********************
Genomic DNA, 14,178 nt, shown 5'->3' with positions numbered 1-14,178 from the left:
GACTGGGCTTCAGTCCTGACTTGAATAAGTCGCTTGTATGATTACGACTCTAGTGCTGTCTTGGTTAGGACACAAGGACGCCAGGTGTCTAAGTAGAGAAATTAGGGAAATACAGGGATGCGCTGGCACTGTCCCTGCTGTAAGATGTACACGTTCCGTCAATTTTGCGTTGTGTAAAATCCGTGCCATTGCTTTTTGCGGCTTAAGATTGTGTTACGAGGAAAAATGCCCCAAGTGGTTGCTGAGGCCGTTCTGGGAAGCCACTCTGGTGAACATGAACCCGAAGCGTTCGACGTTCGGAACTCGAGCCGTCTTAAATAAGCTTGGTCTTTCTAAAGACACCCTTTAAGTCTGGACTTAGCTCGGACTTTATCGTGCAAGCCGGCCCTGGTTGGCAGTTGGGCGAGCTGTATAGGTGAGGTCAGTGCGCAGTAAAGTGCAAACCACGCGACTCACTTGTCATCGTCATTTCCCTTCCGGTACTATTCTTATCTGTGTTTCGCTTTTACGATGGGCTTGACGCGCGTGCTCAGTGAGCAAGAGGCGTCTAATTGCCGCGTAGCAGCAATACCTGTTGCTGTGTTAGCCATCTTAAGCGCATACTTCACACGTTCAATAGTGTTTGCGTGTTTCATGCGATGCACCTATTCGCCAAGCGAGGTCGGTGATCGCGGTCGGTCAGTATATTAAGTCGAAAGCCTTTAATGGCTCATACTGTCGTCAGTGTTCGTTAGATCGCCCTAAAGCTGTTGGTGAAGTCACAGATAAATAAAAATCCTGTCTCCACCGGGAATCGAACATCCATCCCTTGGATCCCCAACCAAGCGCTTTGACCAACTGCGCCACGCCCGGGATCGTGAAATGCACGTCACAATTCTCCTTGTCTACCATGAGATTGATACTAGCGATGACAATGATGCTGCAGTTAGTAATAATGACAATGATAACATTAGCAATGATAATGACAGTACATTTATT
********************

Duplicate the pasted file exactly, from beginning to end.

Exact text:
Genomic DNA, 14,178 nt, shown 5'->3' with positions numbered 1-14,178 from the left:
GACTGGGCTTCAGTCCTGACTTGAATAAGTCGCTTGTATGATTACGACTCTAGTGCTGTCTTGGTTAGGACACAAGGACGCCAGGTGTCTAAGTAGAGAAATTAGGGAAATACAGGGATGCGCTGGCACTGTCCCTGCTGTAAGATGTACACGTTCCGTCAATTTTGCGTTGTGTAAAATCCGTGCCATTGCTTTTTGCGGCTTAAGATTGTGTTACGAGGAAAAATGCCCCAAGTGGTTGCTGAGGCCGTTCTGGGAAGCCACTCTGGTGAACATGAACCCGAAGCGTTCGACGTTCGGAACTCGAGCCGTCTTAAATAAGCTTGGTCTTTCTAAAGACACCCTTTAAGTCTGGACTTAGCTCGGACTTTATCGTGCAAGCCGGCCCTGGTTGGCAGTTGGGCGAGCTGTATAGGTGAGGTCAGTGCGCAGTAAAGTGCAAACCACGCGACTCACTTGTCATCGTCATTTCCCTTCCGGTACTATTCTTATCTGTGTTTCGCTTTTACGATGGGCTTGACGCGCGTGCTCAGTGAGCAAGAGGCGTCTAATTGCCGCGTAGCAGCAATACCTGTTGCTGTGTTAGCCATCTTAAGCGCATACTTCACACGTTCAATAGTGTTTGCGTGTTTCATGCGATGCACCTATTCGCCAAGCGAGGTCGGTGATCGCGGTCGGTCAGTATATTAAGTCGAAAGCCTTTAATGGCTCATACTGTCGTCAGTGTTCGTTAGATCGCCCTAAAGCTGTTGGTGAAGTCACAGATAAATAAAAATCCTGTCTCCACCGGGAATCGAACATCCATCCCTTGGATCCCCAACCAAGCGCTTTGACCAACTGCGCCACGCCCGGGATCGTGAAATGCACGTCACAATTCTCCTTGTCTACCATGAGATTGATACTAGCGATGACAATGATGCTGCAGTTAGTAATAATGACAATGATAACATTAGCAATGATAATGACAGTACATTTATT